In East Africa, prime travel in Kenya is July - October for the Migration in the Masai Mara... yet, the rest of the country is a year-round destination; Tanzania also has Migration seasons - mid-Jan to March for the "calving" season in southeast; in mid-June thru July in the west; November thru December the north, northeast to central Serengeti. The animals move all year so the "migration" is a moving target.

You've probably read all of this over the months - no wonder the confusion. So a good guidebook will help you at least pinpoint a country/ies, then the season, then your budget, then with a group as a single, or completely solo.

I believe everyone who posts here regularly and those who soon become regulars, have their favorite destination - but this is your holiday.

Your "travel" French, no worry - unless you're in West Africa, it's not used much in East or Southern Africa, just about everyone speaks English.

Where here to help once you pick the country!

 
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Dec 2nd, 2005, 02:10 PM
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I think a good way to approach planning a safari is to break it down into several catagories
1. What is your budget (excluding the international flights)
2. When are you looking to travel (the best time of year to travel to Africa depends on the areas you are looking at visiting)
3. What activities are you initerested in (walking, drives,mekoros etc)
4. Level of comfort (overlands or luxury camps)
5. Attractions you want to see (Kilimanjaro, Table Mountain, Okavango Delta etc)

Then once you have an idea on what your expectations are, look up on the internet the different African travel destinations and see what they have to offer. A few tips, Botswana is the leading African travel destination right now. Botswana offers a great variety of activities. It is safe and a reliable destination. There are some wonderful accomodations too. From ultra luxury to comfortable. The wildlife is incredible. (I just got back from a trip two days ago). There are African travel specialists who would be very helpful to answer questions. Feel free to call around!
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Dec 5th, 2005, 11:32 AM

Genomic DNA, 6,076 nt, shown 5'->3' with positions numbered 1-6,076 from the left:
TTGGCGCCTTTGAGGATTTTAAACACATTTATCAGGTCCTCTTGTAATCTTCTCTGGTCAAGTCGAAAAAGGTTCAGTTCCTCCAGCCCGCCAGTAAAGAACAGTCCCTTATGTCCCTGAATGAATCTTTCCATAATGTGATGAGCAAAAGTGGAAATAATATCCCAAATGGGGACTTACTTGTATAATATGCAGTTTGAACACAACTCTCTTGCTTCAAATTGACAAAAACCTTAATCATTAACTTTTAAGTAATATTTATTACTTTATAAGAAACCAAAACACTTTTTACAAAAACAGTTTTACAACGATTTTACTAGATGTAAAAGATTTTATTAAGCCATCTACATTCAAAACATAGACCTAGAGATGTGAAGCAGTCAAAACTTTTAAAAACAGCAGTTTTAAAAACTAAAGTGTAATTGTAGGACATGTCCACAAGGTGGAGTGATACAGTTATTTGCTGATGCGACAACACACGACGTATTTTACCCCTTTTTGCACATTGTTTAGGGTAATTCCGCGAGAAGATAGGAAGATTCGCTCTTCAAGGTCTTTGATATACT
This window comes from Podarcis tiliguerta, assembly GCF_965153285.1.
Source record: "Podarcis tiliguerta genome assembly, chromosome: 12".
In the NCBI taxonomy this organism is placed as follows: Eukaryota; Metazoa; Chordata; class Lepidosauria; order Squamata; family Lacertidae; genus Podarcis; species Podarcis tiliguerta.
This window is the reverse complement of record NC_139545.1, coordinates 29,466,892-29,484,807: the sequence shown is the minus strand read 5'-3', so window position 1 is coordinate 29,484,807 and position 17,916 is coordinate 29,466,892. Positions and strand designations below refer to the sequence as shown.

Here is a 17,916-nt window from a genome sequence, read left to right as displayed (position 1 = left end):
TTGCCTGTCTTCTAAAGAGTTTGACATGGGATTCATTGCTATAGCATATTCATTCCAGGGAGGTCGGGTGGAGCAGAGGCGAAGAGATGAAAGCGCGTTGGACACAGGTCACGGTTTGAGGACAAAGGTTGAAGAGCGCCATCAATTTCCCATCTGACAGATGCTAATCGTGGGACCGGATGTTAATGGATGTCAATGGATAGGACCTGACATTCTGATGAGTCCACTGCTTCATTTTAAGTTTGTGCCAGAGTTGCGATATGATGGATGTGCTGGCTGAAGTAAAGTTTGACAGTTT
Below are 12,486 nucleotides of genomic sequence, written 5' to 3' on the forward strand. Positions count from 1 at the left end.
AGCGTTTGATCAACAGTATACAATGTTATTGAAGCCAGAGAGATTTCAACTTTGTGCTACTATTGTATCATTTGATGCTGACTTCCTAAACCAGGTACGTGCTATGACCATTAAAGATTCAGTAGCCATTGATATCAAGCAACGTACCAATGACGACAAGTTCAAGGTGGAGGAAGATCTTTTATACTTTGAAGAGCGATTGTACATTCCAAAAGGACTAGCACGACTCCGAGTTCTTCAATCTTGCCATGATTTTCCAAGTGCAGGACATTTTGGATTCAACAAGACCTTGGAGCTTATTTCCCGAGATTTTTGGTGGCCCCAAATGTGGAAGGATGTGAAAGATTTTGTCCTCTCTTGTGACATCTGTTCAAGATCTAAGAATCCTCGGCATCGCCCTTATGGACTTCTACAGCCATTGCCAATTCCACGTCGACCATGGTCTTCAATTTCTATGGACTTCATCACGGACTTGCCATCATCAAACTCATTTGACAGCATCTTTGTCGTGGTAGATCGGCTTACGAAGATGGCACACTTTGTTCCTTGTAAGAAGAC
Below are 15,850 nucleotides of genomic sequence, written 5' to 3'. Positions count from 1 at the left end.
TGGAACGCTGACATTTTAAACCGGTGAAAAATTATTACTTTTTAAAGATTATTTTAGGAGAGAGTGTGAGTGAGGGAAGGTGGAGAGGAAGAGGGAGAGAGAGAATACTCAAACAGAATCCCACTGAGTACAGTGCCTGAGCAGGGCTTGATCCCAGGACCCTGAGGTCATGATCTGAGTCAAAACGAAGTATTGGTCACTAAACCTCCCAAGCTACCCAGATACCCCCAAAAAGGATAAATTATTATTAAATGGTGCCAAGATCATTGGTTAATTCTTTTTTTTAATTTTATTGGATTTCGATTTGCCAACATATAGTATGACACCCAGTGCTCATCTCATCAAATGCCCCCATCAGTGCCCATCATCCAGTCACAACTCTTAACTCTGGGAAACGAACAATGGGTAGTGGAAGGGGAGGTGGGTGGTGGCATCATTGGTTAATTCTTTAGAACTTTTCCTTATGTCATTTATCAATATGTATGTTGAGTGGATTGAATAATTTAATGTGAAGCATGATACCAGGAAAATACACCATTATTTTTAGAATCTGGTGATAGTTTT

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One way I sometimes start to plan the very rough framework of an independent (non-tour) trip is to first check out major and specialized tour companies - not because you will be taking a packaged tour, but because they will help you get some context over routes, times, major things to visit in each destination. I usually find that I want to spend more time at each stop - but the tour companies at least can set up some geographical logic.

Then move on from there and plan it yourself.
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Dec 7th, 2005, 04:24 AM
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I agree with the above posts sentiments about doing some general research using tour operators' brochures.

However specialist tour operators have to make a living and they do this by earning commission from taking bookings. To use their resources but then not book through them seems unfair.

African specialists will tailor a trip to you desires (if they won't find one who will) and should charge you the same as if you book direct. Their commission comes off underneath the public rates (again if they charge over public rates find someone who won't)

Their knowledge should help make the trip work in terms of logistics and choice of camps etc. If you work alongside them you should get a better trip for the same money.

I will declare an interest here since I am within the industry, but genuinely believe what I have written with regards to African specialists

Best of luck with your planning, Richard
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Dec 7th, 2005, 04:53 AM